DEA issues first sales suspension under Trump for opioid wholesaler
The Drug Enforcement Administration (DEA) has ordered a Louisiana-based wholesale pharmaceutical distributor to cease sales of opioids, alleging that the company failed to report unusually large narcotics shipments to drugstores.
The Justice Department said Friday that a DEA investigation revealed that, in some cases, independent pharmacies were allowed to purchase six times the quantity of narcotics they would normally order from the distributor.
The investigation, which focused primarily on the distribution of Oxycodone and Hydrocodone, found that Shreveport-based Morris & Dickson failed to disclose such large orders to the DEA, the agency said.
The DEA began investigating Morris & Dickson’s sales in October, after officials became aware that the wholesaler had distributed the drugs to five of the top 10 pharmacies purchasing narcotics in Louisiana. The investigation found that Morris & Dickson never filed a suspicious activity report on any of the drugstores in question.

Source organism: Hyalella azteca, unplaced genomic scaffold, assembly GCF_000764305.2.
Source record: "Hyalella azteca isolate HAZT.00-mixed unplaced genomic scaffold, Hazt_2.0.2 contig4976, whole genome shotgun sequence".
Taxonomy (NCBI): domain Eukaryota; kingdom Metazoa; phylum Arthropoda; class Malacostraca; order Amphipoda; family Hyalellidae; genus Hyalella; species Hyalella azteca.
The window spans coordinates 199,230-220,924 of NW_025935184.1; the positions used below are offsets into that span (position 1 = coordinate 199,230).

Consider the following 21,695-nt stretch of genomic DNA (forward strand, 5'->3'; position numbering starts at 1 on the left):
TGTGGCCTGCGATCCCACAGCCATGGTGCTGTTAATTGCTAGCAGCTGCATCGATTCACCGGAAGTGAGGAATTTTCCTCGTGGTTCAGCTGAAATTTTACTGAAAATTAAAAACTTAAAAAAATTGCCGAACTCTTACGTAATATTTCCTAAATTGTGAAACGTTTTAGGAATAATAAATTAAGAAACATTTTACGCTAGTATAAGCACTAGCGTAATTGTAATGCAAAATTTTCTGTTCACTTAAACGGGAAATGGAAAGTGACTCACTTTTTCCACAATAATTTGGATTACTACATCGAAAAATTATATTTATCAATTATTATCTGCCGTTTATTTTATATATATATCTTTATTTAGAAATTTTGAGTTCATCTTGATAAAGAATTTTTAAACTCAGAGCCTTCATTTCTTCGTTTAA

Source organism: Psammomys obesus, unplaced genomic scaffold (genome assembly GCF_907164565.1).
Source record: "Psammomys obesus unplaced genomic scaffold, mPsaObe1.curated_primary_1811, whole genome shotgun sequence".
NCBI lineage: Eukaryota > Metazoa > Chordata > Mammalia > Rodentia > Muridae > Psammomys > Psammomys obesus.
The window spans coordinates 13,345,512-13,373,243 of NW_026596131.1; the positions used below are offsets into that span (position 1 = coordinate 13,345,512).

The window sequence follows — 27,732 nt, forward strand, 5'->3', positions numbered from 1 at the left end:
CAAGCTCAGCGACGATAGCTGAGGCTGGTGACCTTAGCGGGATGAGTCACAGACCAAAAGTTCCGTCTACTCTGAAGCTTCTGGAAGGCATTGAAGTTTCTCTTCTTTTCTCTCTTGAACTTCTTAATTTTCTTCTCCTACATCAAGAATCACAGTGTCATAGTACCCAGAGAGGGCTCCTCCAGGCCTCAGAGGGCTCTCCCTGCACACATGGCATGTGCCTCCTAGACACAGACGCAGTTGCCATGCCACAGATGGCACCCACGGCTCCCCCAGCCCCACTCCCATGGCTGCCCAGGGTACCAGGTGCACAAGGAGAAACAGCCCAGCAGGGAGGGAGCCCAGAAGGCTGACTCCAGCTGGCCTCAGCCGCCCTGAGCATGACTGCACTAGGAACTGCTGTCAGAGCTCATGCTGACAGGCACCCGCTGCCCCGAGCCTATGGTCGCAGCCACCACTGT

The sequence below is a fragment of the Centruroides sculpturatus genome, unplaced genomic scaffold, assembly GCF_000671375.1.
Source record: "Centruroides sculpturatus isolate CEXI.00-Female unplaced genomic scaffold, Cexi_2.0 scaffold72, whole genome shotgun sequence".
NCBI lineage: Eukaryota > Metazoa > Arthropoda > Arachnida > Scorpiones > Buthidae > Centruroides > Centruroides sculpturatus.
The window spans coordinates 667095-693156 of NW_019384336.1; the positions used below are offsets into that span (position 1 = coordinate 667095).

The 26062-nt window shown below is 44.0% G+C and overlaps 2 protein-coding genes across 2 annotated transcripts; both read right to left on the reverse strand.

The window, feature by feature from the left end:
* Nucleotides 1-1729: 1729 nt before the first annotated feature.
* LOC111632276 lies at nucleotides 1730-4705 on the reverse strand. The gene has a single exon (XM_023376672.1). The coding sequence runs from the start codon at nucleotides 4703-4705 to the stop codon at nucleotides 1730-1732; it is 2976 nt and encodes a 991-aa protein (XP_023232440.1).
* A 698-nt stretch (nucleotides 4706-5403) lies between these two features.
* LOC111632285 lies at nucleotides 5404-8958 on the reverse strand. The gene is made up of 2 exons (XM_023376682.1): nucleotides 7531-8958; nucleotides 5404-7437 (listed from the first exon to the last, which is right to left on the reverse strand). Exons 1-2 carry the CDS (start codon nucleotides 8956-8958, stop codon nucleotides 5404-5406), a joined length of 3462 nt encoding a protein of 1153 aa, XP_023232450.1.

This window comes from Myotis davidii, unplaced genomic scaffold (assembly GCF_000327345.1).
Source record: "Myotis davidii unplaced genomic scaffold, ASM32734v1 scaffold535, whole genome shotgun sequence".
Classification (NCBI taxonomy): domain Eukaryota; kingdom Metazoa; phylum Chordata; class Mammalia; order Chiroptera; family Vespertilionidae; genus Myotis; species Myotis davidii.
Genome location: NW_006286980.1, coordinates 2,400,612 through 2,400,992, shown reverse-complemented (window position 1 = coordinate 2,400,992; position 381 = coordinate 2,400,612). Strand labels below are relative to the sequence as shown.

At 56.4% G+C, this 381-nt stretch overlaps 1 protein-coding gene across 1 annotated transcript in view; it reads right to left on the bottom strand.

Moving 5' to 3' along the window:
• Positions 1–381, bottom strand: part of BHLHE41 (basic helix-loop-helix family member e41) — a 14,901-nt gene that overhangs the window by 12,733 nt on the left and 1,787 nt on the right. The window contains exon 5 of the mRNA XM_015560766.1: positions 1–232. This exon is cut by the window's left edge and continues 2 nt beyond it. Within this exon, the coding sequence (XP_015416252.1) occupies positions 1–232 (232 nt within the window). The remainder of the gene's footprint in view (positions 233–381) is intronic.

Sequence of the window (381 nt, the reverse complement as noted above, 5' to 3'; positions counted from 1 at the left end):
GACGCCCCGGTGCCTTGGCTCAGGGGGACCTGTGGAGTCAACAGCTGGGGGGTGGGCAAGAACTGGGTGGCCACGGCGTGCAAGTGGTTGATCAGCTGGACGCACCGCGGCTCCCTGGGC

The company will have the opportunity to appeal the DEA’s decision in an administrative hearing, after which the agency’s acting administrator will determine whether to permanently revoke the wholesaler’s registration.
Morris & Dickson’s president denied on Friday that the company had done anything wrong, and vowed to appeal the suspension. He said that the DEA never gave the company a chance to respond to the accusations, and that it had already significantly reduced its distribution of opioids.
“Sadly in this case, the DEA has gotten it wrong. We would’ve proved that to them had they given us the chance,” Paul Dickson said. “But we’ll do that now in this administrative action and will help them improve their enforcement.”
Pharmaceutical distributors are required to report unusually large shipments of narcotics to the government as a safeguard against drugs being sold illegally on the black market.
But it is rare for the DEA to issue an immediate suspension for drug wholesalers. The order on Morris & Dickson marks the first time the agency has used the tool in six years.
The suspension on Morris & Dickson comes as the Trump administration seeks to crack down on the distribution and use of prescription opioids, which have created a health crisis in the U.S.
Of the more than 63,600 deaths from drug overdoses in 2016, about 66 percent involved opioids, according to the Centers for Disease Control and Prevention.